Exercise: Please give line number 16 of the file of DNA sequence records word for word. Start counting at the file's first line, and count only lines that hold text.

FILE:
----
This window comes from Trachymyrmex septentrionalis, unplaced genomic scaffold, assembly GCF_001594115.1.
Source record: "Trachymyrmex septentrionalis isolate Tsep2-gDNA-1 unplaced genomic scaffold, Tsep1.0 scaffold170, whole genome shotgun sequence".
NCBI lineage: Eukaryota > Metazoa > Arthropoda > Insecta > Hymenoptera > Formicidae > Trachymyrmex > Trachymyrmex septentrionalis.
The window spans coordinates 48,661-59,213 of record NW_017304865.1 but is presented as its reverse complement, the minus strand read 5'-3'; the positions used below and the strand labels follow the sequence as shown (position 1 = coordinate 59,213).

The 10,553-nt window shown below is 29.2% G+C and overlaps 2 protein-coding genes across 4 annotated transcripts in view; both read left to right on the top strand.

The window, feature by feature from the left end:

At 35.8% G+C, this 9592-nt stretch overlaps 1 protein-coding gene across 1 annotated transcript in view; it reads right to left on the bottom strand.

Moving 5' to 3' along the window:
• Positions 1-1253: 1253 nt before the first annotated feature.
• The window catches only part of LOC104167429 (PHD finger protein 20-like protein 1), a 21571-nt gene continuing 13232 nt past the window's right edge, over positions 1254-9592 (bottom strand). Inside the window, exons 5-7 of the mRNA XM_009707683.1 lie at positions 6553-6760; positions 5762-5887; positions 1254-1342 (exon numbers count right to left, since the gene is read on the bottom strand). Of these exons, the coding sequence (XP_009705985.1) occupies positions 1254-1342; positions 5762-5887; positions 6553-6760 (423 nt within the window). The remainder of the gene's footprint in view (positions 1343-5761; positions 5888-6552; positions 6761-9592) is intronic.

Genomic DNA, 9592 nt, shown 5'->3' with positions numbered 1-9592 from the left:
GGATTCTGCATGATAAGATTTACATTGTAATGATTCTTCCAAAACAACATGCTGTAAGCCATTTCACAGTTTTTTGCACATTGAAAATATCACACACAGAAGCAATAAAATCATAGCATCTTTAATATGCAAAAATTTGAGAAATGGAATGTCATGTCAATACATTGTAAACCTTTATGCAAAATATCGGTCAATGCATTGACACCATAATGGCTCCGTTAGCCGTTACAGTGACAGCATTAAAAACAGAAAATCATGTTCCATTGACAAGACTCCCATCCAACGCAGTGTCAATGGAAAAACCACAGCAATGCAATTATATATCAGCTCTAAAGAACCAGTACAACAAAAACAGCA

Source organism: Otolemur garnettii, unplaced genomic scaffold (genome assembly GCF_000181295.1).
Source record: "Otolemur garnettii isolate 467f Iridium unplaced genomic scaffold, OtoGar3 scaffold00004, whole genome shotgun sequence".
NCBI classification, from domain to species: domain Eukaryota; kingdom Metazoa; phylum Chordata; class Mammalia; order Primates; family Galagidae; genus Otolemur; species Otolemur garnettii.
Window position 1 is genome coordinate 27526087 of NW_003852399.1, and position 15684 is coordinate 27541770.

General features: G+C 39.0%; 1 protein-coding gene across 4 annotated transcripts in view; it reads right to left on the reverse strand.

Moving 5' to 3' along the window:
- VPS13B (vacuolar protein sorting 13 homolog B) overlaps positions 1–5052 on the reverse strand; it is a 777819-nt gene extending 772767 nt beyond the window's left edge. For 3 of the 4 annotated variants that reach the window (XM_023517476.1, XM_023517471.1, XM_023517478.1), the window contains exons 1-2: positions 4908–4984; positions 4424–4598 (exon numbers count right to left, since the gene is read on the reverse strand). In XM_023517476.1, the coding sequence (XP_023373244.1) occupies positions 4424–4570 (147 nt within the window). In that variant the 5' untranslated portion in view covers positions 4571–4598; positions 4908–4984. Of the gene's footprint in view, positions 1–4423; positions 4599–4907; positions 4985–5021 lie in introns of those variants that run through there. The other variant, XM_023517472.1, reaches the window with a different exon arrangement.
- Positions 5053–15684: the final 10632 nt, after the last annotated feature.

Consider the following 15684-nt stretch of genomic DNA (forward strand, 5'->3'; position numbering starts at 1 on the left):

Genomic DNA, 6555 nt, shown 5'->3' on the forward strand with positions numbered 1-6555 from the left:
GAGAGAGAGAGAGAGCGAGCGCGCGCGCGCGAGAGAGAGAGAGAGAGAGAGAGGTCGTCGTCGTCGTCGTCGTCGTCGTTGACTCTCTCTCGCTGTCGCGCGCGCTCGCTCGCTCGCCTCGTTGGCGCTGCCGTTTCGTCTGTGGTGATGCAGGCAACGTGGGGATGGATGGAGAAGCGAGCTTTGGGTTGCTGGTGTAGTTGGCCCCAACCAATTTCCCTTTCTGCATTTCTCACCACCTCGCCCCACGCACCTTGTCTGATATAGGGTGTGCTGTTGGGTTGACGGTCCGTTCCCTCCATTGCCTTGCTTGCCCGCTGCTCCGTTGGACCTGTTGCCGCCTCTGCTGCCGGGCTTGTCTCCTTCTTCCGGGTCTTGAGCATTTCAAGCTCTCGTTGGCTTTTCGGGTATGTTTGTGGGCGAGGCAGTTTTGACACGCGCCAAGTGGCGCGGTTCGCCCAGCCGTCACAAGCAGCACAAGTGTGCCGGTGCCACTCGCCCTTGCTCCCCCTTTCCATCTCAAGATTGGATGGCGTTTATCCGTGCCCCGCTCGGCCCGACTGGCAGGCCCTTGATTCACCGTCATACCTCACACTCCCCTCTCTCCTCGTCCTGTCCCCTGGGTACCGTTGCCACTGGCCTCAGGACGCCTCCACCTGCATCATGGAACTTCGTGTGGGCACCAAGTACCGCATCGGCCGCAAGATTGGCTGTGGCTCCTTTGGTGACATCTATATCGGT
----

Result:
Window position 1 is genome coordinate 27526087 of NW_003852399.1, and position 15684 is coordinate 27541770.